To that end, many judges have ruled on an individual basis that certain white parents cannot adopt black children. In August 2006, The New York Times reported on Nick and Emily Mebruer, a white couple living in Lebanon, Mo., who wanted to adopt a black child. The white judge initially ruled that they were "uniquely unqualified" to parent a black child because of their "limited interaction with black people and culture." Another couple, Martina Brockway and Mike Timble, a white Chicago couple, wanted to adopt a black child. In preparation for that adoption, the Times happily reported, they had decorated their 3-year-old natural daughter's room with "Black-themed children's books like 'Please, Baby, Please' by the filmmaker Spike Lee and his wife, Tonya Lewis Lee."
The pushback against transracial adoption relies on false notions of racial identity. Clearly, white parents who adopt black children need to inform their children about the unique history blacks have in America as well as the challenges they will sometimes face from the now-rare individuals who mistreat based on race. But the idea that whites and blacks in America do not have shared morals, shared ideals and shared visions is not just mistaken -- it is pernicious.
Blacks and whites alike share love of freedom promised in the Declaration of Independence; blacks and whites alike share love of family and faith. Those are far deeper values than the frivolous trappings of rap or jazz or Spike Lee that the left would have us designate as "black culture."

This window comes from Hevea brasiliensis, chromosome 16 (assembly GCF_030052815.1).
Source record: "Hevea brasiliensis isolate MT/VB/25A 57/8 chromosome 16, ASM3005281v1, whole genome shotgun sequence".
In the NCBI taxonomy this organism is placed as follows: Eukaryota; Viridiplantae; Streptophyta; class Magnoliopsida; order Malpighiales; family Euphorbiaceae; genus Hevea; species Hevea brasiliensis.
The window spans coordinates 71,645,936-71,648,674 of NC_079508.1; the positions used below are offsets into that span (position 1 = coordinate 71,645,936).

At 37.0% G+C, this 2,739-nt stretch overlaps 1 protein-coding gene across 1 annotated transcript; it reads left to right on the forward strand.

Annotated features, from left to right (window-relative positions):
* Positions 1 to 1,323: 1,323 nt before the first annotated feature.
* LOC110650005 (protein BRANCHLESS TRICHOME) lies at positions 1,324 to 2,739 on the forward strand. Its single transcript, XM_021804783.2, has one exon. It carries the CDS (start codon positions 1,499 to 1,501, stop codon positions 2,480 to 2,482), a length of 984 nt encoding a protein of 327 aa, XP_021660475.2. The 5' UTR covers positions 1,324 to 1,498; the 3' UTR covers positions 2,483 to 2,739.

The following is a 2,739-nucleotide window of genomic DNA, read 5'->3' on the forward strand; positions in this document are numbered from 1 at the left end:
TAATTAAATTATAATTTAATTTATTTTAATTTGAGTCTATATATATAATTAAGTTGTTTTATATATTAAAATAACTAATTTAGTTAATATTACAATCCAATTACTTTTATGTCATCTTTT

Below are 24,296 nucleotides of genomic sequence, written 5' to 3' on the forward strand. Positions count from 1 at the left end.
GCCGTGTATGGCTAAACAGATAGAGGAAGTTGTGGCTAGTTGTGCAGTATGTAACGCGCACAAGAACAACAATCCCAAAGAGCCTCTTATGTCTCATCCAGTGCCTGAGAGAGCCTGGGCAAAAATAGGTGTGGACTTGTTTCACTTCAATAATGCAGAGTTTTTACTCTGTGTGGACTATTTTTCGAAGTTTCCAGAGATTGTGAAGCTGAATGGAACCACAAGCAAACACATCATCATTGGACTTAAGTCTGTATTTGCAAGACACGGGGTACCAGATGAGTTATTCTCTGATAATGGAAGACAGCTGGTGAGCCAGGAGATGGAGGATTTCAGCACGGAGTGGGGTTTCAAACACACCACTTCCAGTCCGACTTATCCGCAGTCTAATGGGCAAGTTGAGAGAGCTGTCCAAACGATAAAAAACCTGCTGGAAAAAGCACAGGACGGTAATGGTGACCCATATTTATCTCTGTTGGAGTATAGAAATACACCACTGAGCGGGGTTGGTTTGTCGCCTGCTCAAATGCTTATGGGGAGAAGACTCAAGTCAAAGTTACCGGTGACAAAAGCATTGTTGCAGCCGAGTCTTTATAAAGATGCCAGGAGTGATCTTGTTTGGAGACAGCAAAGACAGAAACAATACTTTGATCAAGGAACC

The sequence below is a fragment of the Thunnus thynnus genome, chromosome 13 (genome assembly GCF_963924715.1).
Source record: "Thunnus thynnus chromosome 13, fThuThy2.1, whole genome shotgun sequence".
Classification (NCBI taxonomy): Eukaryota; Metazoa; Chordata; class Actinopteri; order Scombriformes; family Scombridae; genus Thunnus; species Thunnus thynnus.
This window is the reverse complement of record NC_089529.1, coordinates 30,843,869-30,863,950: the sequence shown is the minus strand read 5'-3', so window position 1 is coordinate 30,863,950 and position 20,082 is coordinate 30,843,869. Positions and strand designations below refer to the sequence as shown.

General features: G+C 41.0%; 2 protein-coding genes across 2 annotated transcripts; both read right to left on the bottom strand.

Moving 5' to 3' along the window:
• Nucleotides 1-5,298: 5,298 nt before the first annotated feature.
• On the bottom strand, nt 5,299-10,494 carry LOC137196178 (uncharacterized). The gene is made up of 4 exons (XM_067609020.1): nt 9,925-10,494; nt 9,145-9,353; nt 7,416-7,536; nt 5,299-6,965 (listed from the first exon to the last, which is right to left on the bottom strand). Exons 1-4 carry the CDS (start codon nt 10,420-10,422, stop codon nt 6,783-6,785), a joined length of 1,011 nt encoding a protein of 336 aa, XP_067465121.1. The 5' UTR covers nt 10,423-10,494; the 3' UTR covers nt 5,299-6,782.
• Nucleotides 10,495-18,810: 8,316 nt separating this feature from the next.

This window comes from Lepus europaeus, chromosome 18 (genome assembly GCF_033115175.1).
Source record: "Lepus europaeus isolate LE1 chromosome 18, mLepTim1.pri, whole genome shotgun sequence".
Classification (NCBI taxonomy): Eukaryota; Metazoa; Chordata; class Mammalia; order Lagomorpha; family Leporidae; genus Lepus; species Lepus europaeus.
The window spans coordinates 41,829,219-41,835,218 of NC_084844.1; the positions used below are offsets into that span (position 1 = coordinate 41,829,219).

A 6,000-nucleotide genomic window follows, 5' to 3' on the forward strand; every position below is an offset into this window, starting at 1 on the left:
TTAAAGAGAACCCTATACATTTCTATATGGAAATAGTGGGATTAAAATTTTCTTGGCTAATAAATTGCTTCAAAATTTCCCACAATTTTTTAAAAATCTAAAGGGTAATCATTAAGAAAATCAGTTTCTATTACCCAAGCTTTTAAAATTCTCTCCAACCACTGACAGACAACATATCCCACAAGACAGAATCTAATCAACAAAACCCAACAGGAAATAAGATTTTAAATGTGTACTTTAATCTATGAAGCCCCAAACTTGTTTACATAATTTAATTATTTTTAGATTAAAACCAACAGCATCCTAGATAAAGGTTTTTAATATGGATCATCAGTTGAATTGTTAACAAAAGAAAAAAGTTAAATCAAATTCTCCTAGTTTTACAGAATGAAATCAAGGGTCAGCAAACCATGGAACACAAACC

Living with values is not race specific. The Touhys and Michael Oher are evidence of that fact. Randall Kennedy, a black professor at Harvard Law School, sums it up well: "The emergence of 'rainbow families' formed by adoptions is a fascinating, poignant, encouraging landmark in the maturation of American race relations." Scorn for such families in the name of cultural segregation is not just destructive to the children who could be adopted into such families, but it is also destructive of American values as a whole.
Collins Tuohy, the Tuohy's daughter who was the same age as Michael Oher when the Tuohy family took him in, recently did an interview with the UK Telegraph. She said her fear was that people would always see Michael as "'the black kid that lived with the white family.' And he is way so much more than that." He is more than that because America is more than that, no matter what Vanessa Williams thinks.